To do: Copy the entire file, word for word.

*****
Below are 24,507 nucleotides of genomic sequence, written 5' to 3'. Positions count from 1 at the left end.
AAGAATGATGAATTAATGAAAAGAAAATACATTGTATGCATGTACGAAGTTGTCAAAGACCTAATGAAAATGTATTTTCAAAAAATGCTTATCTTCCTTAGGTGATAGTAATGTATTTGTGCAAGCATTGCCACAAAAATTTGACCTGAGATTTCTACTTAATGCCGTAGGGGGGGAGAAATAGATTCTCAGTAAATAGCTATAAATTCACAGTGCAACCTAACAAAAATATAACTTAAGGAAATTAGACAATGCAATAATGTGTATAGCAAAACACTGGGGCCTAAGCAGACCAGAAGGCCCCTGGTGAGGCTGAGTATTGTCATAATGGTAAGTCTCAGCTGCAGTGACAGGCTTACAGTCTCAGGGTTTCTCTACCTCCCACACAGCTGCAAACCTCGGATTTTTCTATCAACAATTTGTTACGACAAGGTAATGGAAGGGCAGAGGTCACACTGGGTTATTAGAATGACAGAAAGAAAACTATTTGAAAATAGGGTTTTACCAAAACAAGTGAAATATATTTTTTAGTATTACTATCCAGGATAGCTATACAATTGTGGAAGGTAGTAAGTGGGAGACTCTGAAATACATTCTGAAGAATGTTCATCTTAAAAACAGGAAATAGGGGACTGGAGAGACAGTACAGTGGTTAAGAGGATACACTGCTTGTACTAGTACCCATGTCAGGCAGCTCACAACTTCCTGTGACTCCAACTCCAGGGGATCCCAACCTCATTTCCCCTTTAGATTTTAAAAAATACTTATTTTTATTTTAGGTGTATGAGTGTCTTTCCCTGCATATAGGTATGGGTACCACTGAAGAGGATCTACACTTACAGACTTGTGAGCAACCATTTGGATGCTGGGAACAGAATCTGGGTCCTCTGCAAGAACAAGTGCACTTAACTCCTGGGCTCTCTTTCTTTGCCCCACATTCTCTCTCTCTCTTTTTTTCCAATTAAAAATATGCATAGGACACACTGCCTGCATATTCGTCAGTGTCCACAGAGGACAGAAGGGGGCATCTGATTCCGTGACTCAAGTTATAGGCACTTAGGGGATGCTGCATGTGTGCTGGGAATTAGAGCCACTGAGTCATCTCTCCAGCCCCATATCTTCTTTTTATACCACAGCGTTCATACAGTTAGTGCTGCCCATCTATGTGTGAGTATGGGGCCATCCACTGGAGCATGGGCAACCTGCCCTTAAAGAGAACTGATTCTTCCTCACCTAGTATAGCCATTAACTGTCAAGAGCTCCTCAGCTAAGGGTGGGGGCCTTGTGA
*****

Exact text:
Below are 24,507 nucleotides of genomic sequence, written 5' to 3'. Positions count from 1 at the left end.
AAGAATGATGAATTAATGAAAAGAAAATACATTGTATGCATGTACGAAGTTGTCAAAGACCTAATGAAAATGTATTTTCAAAAAATGCTTATCTTCCTTAGGTGATAGTAATGTATTTGTGCAAGCATTGCCACAAAAATTTGACCTGAGATTTCTACTTAATGCCGTAGGGGGGGAGAAATAGATTCTCAGTAAATAGCTATAAATTCACAGTGCAACCTAACAAAAATATAACTTAAGGAAATTAGACAATGCAATAATGTGTATAGCAAAACACTGGGGCCTAAGCAGACCAGAAGGCCCCTGGTGAGGCTGAGTATTGTCATAATGGTAAGTCTCAGCTGCAGTGACAGGCTTACAGTCTCAGGGTTTCTCTACCTCCCACACAGCTGCAAACCTCGGATTTTTCTATCAACAATTTGTTACGACAAGGTAATGGAAGGGCAGAGGTCACACTGGGTTATTAGAATGACAGAAAGAAAACTATTTGAAAATAGGGTTTTACCAAAACAAGTGAAATATATTTTTTAGTATTACTATCCAGGATAGCTATACAATTGTGGAAGGTAGTAAGTGGGAGACTCTGAAATACATTCTGAAGAATGTTCATCTTAAAAACAGGAAATAGGGGACTGGAGAGACAGTACAGTGGTTAAGAGGATACACTGCTTGTACTAGTACCCATGTCAGGCAGCTCACAACTTCCTGTGACTCCAACTCCAGGGGATCCCAACCTCATTTCCCCTTTAGATTTTAAAAAATACTTATTTTTATTTTAGGTGTATGAGTGTCTTTCCCTGCATATAGGTATGGGTACCACTGAAGAGGATCTACACTTACAGACTTGTGAGCAACCATTTGGATGCTGGGAACAGAATCTGGGTCCTCTGCAAGAACAAGTGCACTTAACTCCTGGGCTCTCTTTCTTTGCCCCACATTCTCTCTCTCTCTTTTTTTCCAATTAAAAATATGCATAGGACACACTGCCTGCATATTCGTCAGTGTCCACAGAGGACAGAAGGGGGCATCTGATTCCGTGACTCAAGTTATAGGCACTTAGGGGATGCTGCATGTGTGCTGGGAATTAGAGCCACTGAGTCATCTCTCCAGCCCCATATCTTCTTTTTATACCACAGCGTTCATACAGTTAGTGCTGCCCATCTATGTGTGAGTATGGGGCCATCCACTGGAGCATGGGCAACCTGCCCTTAAAGAGAACTGATTCTTCCTCACCTAGTATAGCCATTAACTGTCAAGAGCTCCTCAGCTAAGGGTGGGGGCCTTGTGA